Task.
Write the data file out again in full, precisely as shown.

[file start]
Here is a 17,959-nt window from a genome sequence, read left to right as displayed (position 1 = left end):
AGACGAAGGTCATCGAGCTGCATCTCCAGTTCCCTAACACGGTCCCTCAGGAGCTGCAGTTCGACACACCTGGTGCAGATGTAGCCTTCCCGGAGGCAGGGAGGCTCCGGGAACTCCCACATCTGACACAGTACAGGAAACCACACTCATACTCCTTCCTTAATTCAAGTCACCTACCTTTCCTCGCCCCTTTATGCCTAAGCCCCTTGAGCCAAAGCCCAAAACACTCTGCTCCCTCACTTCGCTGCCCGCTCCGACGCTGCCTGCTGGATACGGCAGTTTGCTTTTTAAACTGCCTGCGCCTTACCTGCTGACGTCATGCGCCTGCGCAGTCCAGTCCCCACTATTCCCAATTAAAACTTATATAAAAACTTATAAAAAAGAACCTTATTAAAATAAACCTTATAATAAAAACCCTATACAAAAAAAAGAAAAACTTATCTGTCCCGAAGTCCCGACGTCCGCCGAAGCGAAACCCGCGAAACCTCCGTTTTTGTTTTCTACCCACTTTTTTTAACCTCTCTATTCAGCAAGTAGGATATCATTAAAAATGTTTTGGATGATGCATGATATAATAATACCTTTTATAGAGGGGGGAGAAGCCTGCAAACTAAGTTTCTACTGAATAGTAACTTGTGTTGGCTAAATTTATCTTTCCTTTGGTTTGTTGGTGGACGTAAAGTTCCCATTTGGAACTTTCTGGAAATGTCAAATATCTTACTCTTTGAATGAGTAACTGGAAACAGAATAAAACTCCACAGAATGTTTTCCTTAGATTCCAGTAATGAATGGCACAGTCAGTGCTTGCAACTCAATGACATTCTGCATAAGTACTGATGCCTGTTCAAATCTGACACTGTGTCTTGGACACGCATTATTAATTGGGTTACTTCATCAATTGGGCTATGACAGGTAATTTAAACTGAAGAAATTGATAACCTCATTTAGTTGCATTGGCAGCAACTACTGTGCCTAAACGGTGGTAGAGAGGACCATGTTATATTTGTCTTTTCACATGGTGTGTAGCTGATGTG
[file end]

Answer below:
Here is a 17,959-nt window from a genome sequence, read left to right as displayed (position 1 = left end):
AGACGAAGGTCATCGAGCTGCATCTCCAGTTCCCTAACACGGTCCCTCAGGAGCTGCAGTTCGACACACCTGGTGCAGATGTAGCCTTCCCGGAGGCAGGGAGGCTCCGGGAACTCCCACATCTGACACAGTACAGGAAACCACACTCATACTCCTTCCTTAATTCAAGTCACCTACCTTTCCTCGCCCCTTTATGCCTAAGCCCCTTGAGCCAAAGCCCAAAACACTCTGCTCCCTCACTTCGCTGCCCGCTCCGACGCTGCCTGCTGGATACGGCAGTTTGCTTTTTAAACTGCCTGCGCCTTACCTGCTGACGTCATGCGCCTGCGCAGTCCAGTCCCCACTATTCCCAATTAAAACTTATATAAAAACTTATAAAAAAGAACCTTATTAAAATAAACCTTATAATAAAAACCCTATACAAAAAAAAGAAAAACTTATCTGTCCCGAAGTCCCGACGTCCGCCGAAGCGAAACCCGCGAAACCTCCGTTTTTGTTTTCTACCCACTTTTTTTAACCTCTCTATTCAGCAAGTAGGATATCATTAAAAATGTTTTGGATGATGCATGATATAATAATACCTTTTATAGAGGGGGGAGAAGCCTGCAAACTAAGTTTCTACTGAATAGTAACTTGTGTTGGCTAAATTTATCTTTCCTTTGGTTTGTTGGTGGACGTAAAGTTCCCATTTGGAACTTTCTGGAAATGTCAAATATCTTACTCTTTGAATGAGTAACTGGAAACAGAATAAAACTCCACAGAATGTTTTCCTTAGATTCCAGTAATGAATGGCACAGTCAGTGCTTGCAACTCAATGACATTCTGCATAAGTACTGATGCCTGTTCAAATCTGACACTGTGTCTTGGACACGCATTATTAATTGGGTTACTTCATCAATTGGGCTATGACAGGTAATTTAAACTGAAGAAATTGATAACCTCATTTAGTTGCATTGGCAGCAACTACTGTGCCTAAACGGTGGTAGAGAGGACCATGTTATATTTGTCTTTTCACATGGTGTGTAGCTGATGTG